Shining a Light on the Literary Canon
“…the more familiar we become with the nature of these shaping forms and forces lying beneath the surface of stories, pushing them into patterns and directions which are beyond the storyteller’s conscious control, the more we find that we are entering a realm to which recognition of the plots themselves proves only to have been the gateway. We are in fact uncovering nothing less than a kind of hidden, universal language: a nucleus of situations and figures which are the very stuff from which stories are made.”
Christopher Booker, P6 ‘The Seven Basic Plots
Christopher Booker offers up the brilliant hypothesis that there are seven basic plots that underpin our sense of storytelling. This grand unifying narrative is both beguiling and instructive. What if we could find such a universal pattern and base our KS3 curriculum around it? If we were to connect the stories our students know with all the great stories of the literary tradition then we would have ourselves a compelling curriculum.
As luck would have it, we are currently ushering in a new national curriculum.
The bombast in the press is about a return to the past. A rehashing of a 1950s curriculum. Well, perhaps it is – if we wanted it to be. Only looking to the past isn’t a bad thing for an English teacher looking to build a curriculum. Indeed, it is where we should start. But I would start by going much further back than 1950.
‘Why so’ you may ask?
The truth is that in our English department we were a little dissatisfied by our current teaching fare, but we just couldn’t put our finger on why. Our 6th form students would take English Language and Literature in large numbers, but they weren’t all widely read, nor were they exhibiting a particular thirst for literature. Controlled assessments can do that to any sane young mind I suppose, but it wasn’t just that. We resolved to invite our English Literature students to the theatre and undertaken wider reading, all in an attempt to furnish them with a better knowledge of the literary canon. We were looking to give them the “universal language” of stories posed by Christopher Booker. A “universal language” far too many of them just didn’t possess.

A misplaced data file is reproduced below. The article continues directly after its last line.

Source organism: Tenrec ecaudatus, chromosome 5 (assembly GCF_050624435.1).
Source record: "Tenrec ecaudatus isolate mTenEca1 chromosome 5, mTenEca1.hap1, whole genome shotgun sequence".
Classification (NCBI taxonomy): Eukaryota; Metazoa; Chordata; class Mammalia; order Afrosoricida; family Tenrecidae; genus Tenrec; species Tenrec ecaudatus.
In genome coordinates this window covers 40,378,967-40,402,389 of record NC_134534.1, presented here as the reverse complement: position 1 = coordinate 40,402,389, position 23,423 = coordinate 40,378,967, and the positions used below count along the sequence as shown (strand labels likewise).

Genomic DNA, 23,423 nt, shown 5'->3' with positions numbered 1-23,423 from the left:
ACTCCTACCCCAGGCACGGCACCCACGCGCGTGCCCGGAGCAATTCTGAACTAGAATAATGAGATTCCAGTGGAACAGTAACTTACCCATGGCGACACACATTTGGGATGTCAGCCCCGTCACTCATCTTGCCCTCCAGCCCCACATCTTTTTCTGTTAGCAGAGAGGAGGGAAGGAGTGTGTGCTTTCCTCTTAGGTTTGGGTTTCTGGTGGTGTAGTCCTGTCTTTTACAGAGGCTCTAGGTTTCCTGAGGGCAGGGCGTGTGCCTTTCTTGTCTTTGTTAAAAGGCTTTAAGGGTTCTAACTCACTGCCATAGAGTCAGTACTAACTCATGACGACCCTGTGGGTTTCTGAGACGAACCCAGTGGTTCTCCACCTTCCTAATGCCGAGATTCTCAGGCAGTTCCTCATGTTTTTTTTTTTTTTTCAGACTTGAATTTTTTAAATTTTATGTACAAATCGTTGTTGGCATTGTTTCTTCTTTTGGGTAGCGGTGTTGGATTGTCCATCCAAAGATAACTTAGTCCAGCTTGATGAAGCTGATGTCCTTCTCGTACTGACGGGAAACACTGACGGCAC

We were inclined to think that 6th form was too little too late. It made us think about our KS3 and KS4 curriculum. The KS4 is yet to be released and will no doubt be circumscribed by the real pressures of assessment and accountability. The KS3 curriculum, in contrast, offers us a tantalising freedom of choice. After an open and frank discussion we decided that we were going to overhaul our current schemes of learning. Loath though we were to admit it, Michael Gove had a point.
You would be right to question the canonising of literature decided in the gloomy offices of the DfE; however, most English teachers, when pressed, would separate out their Shakespeare from their Danielle Steel, as Gove did when he offered up ‘Middlemarch‘ or ‘Twilight‘ to hypothetical parents. When Gove offers up that the great British literature of Swift, Shelley, Dickens and Hardy should be at the heart of our curriculum I cannot disagree.
His version of British history is a rather grand narrative. I naturally question such grand narratives, as they are too often distorted by the polish of patriotism, but I think for English teachers there is a brilliant story waiting to be told. It is one of a small island whose writers wrote stories that spanned the world and back again in the scope of their greatness.
We should take this latest curriculum as an opportunity to tell it. Of course, we decide how we tell it. Here is an early draft of our prospective KS3 curriculum: